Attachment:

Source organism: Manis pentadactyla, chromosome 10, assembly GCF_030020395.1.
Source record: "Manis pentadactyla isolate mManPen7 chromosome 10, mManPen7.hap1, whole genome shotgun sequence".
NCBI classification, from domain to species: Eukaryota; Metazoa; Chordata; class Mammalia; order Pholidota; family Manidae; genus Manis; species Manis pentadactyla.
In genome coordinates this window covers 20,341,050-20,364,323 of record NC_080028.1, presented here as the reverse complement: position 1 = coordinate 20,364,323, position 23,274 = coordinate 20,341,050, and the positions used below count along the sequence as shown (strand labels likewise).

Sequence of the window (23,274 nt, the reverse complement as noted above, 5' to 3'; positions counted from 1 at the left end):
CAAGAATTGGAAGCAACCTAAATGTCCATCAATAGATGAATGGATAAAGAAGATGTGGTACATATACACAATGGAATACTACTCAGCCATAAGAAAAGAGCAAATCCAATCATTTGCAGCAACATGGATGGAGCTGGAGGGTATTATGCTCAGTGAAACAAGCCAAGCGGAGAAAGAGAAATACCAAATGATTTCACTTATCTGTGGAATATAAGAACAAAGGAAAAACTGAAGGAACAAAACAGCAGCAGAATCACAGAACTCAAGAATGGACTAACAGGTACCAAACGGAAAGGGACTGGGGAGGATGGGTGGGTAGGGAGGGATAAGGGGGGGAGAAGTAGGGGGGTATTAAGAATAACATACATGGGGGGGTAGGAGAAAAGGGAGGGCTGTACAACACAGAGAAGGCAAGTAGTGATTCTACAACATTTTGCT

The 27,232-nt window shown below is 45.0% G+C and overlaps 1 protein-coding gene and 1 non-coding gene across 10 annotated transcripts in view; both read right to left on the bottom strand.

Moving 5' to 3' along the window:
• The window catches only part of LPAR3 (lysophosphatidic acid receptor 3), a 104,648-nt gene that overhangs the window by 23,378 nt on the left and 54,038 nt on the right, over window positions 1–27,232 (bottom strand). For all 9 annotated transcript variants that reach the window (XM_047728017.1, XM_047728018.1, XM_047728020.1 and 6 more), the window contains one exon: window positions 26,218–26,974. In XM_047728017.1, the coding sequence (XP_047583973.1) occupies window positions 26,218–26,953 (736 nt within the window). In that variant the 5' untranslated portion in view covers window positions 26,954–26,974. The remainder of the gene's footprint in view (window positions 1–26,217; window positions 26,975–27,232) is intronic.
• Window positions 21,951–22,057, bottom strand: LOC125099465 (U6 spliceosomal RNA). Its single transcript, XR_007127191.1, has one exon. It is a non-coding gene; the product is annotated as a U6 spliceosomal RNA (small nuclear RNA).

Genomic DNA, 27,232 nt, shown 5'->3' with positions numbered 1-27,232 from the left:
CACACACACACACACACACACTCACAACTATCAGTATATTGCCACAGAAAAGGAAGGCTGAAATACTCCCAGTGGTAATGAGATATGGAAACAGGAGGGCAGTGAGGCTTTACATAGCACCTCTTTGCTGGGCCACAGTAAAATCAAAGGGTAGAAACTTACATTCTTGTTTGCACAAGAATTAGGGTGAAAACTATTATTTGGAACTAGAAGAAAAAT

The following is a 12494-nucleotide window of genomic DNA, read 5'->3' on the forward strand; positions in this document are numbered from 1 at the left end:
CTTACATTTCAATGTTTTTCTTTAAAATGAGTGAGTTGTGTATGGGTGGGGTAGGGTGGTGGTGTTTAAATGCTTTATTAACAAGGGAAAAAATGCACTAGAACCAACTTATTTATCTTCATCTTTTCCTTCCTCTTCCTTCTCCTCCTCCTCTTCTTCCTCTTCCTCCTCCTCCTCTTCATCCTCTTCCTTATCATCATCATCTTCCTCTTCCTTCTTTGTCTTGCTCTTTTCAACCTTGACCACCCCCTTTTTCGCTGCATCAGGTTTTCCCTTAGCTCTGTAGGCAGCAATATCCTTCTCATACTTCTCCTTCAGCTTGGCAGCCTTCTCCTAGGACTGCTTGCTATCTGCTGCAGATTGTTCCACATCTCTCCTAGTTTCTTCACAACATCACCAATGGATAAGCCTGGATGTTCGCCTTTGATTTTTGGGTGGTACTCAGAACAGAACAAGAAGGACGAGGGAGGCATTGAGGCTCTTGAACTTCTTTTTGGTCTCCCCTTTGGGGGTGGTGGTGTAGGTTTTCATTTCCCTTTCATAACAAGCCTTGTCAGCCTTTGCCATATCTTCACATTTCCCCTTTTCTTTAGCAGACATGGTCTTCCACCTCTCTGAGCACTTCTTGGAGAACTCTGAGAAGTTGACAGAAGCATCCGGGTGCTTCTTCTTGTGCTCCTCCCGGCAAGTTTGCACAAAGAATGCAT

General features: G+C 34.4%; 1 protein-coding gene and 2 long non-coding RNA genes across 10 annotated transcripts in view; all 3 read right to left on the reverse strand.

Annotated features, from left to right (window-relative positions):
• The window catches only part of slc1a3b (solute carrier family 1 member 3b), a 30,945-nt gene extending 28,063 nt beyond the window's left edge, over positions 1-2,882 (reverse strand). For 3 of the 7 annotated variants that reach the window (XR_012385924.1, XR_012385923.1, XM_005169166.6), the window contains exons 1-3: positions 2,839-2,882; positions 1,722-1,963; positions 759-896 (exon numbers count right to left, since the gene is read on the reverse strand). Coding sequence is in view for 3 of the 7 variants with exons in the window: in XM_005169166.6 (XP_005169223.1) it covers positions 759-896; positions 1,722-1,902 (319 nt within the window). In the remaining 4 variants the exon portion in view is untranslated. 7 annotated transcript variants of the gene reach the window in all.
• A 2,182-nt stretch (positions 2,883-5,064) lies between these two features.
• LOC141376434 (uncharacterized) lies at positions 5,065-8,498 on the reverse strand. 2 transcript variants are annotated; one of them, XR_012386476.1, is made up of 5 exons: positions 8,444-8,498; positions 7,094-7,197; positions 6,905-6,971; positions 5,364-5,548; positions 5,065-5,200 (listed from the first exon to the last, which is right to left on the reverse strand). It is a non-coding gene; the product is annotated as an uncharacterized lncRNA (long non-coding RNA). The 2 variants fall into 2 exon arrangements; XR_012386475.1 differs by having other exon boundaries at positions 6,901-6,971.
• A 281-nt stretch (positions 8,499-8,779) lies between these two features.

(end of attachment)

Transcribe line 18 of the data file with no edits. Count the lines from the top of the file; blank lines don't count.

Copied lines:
• A 2,182-nt stretch (positions 2,883-5,064) lies between these two features.